Presenting work awards is one part of the employee recognition process. If you are going through the trouble to nominate someone, process the paperwork, and get them an award, wouldn’t you like people to know about it?

The wrong way

I was talking to a friend recently and heard this sad story. A handful of employees received awards for superior performance. It was the first time the work group had received awards, so it was a special occasion for the staff members who earned the kudos. However, the manager quickly stepped in and made it known that the awards were not to be communicated internally. Nobody could know that the employees had been rewarded for their efforts.

My take on that situation is multifaceted. First, the manager is missing out on a great opportunity to share about their people. Point out how well they did and encourage others to do the same (or better). And the people who received the awards? You could have given them half as much money and public praise would have made up the difference. It really is valuable when people don’t receive it often.

The right way

We just finished a big corporate move at work recently, and it was quite an ordeal. After the dust had settled, the team who made the move possible all received awards as a “thank you” for all the hard work. Check out the email below that went out as the public praise for the team.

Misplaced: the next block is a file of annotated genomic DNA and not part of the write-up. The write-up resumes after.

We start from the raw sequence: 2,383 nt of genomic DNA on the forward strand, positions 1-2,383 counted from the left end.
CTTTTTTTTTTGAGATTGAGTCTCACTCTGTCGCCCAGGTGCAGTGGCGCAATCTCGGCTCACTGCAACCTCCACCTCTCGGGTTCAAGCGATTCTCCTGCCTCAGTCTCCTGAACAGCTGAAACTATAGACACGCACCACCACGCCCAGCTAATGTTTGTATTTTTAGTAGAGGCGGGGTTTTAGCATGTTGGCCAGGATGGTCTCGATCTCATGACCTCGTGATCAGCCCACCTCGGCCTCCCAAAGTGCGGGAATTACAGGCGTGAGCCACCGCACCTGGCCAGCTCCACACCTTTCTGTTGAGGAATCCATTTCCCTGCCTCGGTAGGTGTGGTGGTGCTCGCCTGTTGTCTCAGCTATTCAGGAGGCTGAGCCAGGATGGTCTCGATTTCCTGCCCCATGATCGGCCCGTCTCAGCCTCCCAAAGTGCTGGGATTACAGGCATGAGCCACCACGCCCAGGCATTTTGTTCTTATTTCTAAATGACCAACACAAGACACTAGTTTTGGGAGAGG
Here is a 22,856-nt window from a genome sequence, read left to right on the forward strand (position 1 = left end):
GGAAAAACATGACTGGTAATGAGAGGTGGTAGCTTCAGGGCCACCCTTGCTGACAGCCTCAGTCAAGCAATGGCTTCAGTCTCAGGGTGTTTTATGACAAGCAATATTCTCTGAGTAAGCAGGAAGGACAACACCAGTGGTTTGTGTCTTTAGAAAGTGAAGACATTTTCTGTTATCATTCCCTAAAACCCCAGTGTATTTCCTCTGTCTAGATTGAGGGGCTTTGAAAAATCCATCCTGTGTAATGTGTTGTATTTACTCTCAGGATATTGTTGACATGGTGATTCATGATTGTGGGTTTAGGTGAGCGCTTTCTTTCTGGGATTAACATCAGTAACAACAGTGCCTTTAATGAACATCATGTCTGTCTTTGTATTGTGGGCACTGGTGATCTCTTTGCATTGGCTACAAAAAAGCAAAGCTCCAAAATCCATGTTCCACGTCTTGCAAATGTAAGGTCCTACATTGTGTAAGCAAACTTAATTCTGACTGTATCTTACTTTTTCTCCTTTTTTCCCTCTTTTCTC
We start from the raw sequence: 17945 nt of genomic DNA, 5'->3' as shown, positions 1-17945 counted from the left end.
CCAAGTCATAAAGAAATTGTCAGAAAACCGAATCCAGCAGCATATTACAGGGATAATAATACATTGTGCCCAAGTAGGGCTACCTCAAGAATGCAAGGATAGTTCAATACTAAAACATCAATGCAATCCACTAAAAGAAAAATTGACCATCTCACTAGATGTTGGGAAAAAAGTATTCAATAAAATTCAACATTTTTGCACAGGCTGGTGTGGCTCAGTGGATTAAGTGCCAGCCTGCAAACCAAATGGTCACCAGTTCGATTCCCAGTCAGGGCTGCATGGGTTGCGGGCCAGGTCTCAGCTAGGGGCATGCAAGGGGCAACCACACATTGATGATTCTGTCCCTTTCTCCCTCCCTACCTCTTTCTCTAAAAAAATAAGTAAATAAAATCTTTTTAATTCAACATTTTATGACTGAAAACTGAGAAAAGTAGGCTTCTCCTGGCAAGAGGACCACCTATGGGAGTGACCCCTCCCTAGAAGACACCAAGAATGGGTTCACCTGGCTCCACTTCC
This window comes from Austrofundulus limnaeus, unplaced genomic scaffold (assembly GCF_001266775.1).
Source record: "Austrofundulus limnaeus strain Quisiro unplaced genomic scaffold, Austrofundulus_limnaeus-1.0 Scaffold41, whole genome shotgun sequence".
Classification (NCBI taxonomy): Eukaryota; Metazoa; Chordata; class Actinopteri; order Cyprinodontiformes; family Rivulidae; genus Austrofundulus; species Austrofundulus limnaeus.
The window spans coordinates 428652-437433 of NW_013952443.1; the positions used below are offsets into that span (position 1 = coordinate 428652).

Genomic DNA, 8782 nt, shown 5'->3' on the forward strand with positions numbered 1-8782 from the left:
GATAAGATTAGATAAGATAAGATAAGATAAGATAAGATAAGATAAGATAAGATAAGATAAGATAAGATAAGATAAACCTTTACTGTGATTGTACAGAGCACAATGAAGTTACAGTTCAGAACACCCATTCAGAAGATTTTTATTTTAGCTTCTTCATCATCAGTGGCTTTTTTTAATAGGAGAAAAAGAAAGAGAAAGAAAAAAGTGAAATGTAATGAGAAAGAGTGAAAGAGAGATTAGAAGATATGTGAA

We’ve talked about it before, but recently the corporate office moved to a new location. On the outside, it was a fairly simple affair; however, from the inside there was an astounding amount of work that had to be completed. Not to be dissuaded, a few people really stepped in to make that transition as easy as possible. They picked up extra duties, worked long hours, and fought the good fight with vendors and builders to make sure this space was everything we needed it to be.

For their efforts, each of the employees mentioned below received an award as a token of appreciation; we wanted to offer this bit of public praise as well. To those of you who made it all possible, we all appreciate you very much.

(Employee names removed for this post)

Thank you for your support! You truly embody the Pinnacle spirit of Unequivocal Excellence in your work.


I don’t know about you, but I know which method I prefer!

A few days ago, I saw this tweet about a 2010 HR person of the year contest. Here is the original post on ERE with the details. I figured I would go in and vote for someone I know, but much to my surprise my own name was on the list! (Who was in charge of vetting these submissions, anyway?) I remember jokingly telling my wife that she needed to vote for me so I could get at least one vote. :-)

Then I got an intriguing email a few days ago from Geoff Webb, the organizer of the contest. He told me I had won!

I just wanted to say a quick “thank you” to everyone who  took a few minutes out of their day to go and vote for me. It means a lot to have you all as friends.

What does it mean?

As a side benefit of winning the contest, the event organizers are bringing me to Toronto in September for Radical Innovation (the TED Talks for the HR industry). The neat part? I’m not only invited to participate in this event as a spectator. It also sounds like I get to speak as well! Sounds like a blast if you ask me…

Anyway, just want to say thanks again to everyone and to Geoff for his hard work putting this contest together. I sincerely appreciate it! Here’s Geoff’s “official” announcement.

top hr influencersI recently found out that I made the list of the top 25 digital influencers in the online HR space. Pretty cool, and I’m humbled to be among such esteemed company.

But some of you might wonder what it takes to be a top digital influencer. Here’s my own secret recipe for how to make it happen.